Linda Whitney, Jingle Sisters Dancing for the Lost Children, 2021, Mezzotint with hand applied earth pigments, 30″ x 22″
Guest blog post by Paloma Mayorga
Movement, contemplation, and tradition are what fuel Linda Whitney’s latest prints featured in PrintAustin’s 5×5 exhibition. Detailed renditions of Native American regalia suspended mid-dance fill the copper plate and allow the artist to connect to her ancestry.
“As a baby, my grandmother was separated from her heritage and raised by a white family. From this awareness, I learned that the celebration of the powwow is a declaration of the strength and tenacity of the Indigenous cultures of this continent,” she writes.
Linda Whitney, Blue Moon Butterfly Dancer, 2020, Mezzotint, 30″ x 22″
To create her compositions, Whitneys references photographs sent to her by her powwow dancer friends to capture the essence of dance moves that tell specific stories. She draws unique regalia based on her knowledge and experience assisting her husband in preparing his own regalia for powwows as well. Her choice of colors—black, white, red, and yellow—honor the area where she resides in North Dakota; the red and yellow pigments she uses even derive directly from the earth.
Often dedicating each print hundreds of hours, Whitney embraces the meticulous process of creating a large scale mezzotint, which the artist explains in detail in this video as well as in her recent conversation with Jamaal Barber of Studio Noize Podcast, to reflect upon trauma, violence, and resiliency of Indigenous people.
Her print Butterfly Sister Dancing for the Little Ones, Whitney recalls, was created in response to the news articles written in 2021 pertaining to the unmarked gravesites of North American Indigenous children that were found at residential schools across Canada and the US. The print depicts the fancy shawl dance, in which the dancer and the regalia she wears tell a story of rebirth, and the joy and freedom of becoming a butterfly. “I wanted that particular image to honor all of those children that are gone,” Whitney explains.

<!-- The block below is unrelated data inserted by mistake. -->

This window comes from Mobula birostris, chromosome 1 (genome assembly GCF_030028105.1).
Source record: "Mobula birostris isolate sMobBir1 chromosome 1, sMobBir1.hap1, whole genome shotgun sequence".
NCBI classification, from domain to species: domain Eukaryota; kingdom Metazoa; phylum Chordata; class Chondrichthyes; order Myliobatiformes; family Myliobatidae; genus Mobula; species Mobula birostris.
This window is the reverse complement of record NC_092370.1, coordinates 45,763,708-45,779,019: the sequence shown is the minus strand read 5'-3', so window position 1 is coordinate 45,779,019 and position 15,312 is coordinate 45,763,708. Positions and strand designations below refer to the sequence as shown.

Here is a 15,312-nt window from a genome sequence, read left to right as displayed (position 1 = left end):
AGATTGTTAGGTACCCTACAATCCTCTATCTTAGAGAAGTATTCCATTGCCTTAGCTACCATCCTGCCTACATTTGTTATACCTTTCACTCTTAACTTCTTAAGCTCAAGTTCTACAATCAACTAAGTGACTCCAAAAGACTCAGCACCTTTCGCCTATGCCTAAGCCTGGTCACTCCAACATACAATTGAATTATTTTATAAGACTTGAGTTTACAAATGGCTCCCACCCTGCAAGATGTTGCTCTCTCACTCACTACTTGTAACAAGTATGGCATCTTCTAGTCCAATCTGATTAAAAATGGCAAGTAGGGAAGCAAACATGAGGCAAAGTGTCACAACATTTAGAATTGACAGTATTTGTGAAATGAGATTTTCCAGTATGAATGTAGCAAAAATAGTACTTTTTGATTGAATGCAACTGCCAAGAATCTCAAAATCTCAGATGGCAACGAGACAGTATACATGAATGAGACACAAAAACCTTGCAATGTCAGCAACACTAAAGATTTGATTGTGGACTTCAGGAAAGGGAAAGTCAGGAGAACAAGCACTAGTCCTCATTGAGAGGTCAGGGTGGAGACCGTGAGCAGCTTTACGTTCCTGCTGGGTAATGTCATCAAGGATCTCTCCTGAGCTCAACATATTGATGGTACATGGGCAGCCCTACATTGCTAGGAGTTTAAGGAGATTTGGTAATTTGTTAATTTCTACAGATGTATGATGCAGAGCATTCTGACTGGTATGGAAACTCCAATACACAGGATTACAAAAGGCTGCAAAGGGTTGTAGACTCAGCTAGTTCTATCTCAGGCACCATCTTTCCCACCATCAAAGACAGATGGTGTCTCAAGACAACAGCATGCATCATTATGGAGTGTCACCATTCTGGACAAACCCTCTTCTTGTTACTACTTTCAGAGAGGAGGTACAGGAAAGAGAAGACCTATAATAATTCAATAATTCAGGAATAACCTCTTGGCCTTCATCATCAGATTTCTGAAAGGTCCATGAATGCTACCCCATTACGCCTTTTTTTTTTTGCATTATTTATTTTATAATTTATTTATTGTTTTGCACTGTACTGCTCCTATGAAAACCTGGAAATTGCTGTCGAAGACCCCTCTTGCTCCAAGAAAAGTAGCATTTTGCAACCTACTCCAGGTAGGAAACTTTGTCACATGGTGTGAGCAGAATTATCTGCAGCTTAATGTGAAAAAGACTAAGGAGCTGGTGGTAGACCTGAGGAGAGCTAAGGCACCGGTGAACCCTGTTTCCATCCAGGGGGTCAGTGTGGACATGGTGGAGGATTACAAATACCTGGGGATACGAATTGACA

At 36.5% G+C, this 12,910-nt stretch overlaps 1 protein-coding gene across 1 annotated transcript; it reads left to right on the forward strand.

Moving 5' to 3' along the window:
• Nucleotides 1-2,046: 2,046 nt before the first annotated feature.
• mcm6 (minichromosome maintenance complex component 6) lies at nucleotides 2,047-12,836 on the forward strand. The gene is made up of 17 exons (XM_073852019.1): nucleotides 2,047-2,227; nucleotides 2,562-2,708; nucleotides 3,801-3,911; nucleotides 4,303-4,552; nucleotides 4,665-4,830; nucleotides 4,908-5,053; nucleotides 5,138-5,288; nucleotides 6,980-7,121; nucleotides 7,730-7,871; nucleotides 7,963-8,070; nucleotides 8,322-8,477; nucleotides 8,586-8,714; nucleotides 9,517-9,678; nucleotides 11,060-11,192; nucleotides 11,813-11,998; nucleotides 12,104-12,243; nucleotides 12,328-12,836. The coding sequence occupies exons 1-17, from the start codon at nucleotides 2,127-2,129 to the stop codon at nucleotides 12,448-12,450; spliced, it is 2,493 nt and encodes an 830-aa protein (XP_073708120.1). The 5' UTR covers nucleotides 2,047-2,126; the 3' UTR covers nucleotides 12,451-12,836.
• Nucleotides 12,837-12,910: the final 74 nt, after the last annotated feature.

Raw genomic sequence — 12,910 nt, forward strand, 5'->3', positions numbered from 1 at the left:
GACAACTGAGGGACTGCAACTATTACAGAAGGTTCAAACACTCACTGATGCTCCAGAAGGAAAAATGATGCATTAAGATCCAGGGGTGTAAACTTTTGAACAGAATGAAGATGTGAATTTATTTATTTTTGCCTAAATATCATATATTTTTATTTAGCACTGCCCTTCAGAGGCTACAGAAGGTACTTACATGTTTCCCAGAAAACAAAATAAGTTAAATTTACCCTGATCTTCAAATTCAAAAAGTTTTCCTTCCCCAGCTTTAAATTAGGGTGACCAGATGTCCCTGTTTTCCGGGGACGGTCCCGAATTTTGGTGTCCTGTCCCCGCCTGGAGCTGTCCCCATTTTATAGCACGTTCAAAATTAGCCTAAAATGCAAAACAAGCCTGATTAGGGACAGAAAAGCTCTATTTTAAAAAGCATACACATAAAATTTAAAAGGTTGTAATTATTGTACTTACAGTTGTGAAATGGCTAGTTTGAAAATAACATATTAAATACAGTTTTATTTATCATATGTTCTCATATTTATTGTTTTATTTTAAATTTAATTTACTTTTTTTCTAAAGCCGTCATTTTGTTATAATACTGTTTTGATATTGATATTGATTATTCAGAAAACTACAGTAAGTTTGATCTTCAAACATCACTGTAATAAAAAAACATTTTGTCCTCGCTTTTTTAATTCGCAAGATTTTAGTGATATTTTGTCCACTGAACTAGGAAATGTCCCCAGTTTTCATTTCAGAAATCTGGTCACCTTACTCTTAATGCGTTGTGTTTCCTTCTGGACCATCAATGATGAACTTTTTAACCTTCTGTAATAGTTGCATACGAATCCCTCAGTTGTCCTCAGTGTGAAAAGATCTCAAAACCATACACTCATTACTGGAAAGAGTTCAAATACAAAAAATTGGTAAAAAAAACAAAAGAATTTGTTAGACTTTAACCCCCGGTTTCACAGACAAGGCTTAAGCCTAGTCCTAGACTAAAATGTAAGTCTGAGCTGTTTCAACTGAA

Linda Whitney, Butterfly Sister Dancing for the Little Ones, 2021, Mezzotint with hand applied earth pigments, 30″ x 22″
To dive deeper into the rich storytelling and velvety mezzotints of Linda Whitney, visit lwhitneystudio.com.
View Linda Whitney’s work at Ivester Contemporary
Part of our 5×5 online exhibition this year included an in-person element at Ivester Contemporary. After our juror, Caitlin Clay, Curator of Exhibitions at the Art Museum of Southeast Texas (AMSET), chose the five exhibiting artists based on their five submitted works, Ivester Contemporary chose two works per artist to hang in their auxiliary gallery. The show is up until January 22, 2022 with an opening on January 21.
In partnership with Ivester Contemporary, PrintAustin’s 2nd annual online juried exhibition, The 5×5, is juried by Caitlin Clay, Curator of Exhibitions at the Art Museum of Southeast Texas. This virtual exhibition–with an in-person element at Ivester–showcases five works by five contemporary artists from the United States, Mexico, and Poland, giving us a broad survey of printmaking happening across the globe.
Ivester Contemporary is an Austin-based contemporary fine art gallery committed to connecting people with leading local and regional artists and ideas. Rotating exhibitions are focused on creating a context for contemplation, deepening appreciation for the visual arts, and facilitating a dialog between the artist and their viewers. Ivester Contemporary is located within the Canopy Creative Complex in East Austin, a central hub for artists, gallerists, and other creative types.
Studio Noize Podcast
Studio Noize is a weekly art podcast highlighting artists and creators of the diaspora. Artist and printmakers Jamaal Barber and Jasmine Williams talk with other black artists about their art processes and their lives. They engage with painters, curators, singers, dancers, art directors, collectors, and guests of all disciplines. Studio Noize’s creative conversations motivate and inspire while archiving the voices of contemporary black artists. Listen to new episodes every Tuesday on studionoizepodcast.com.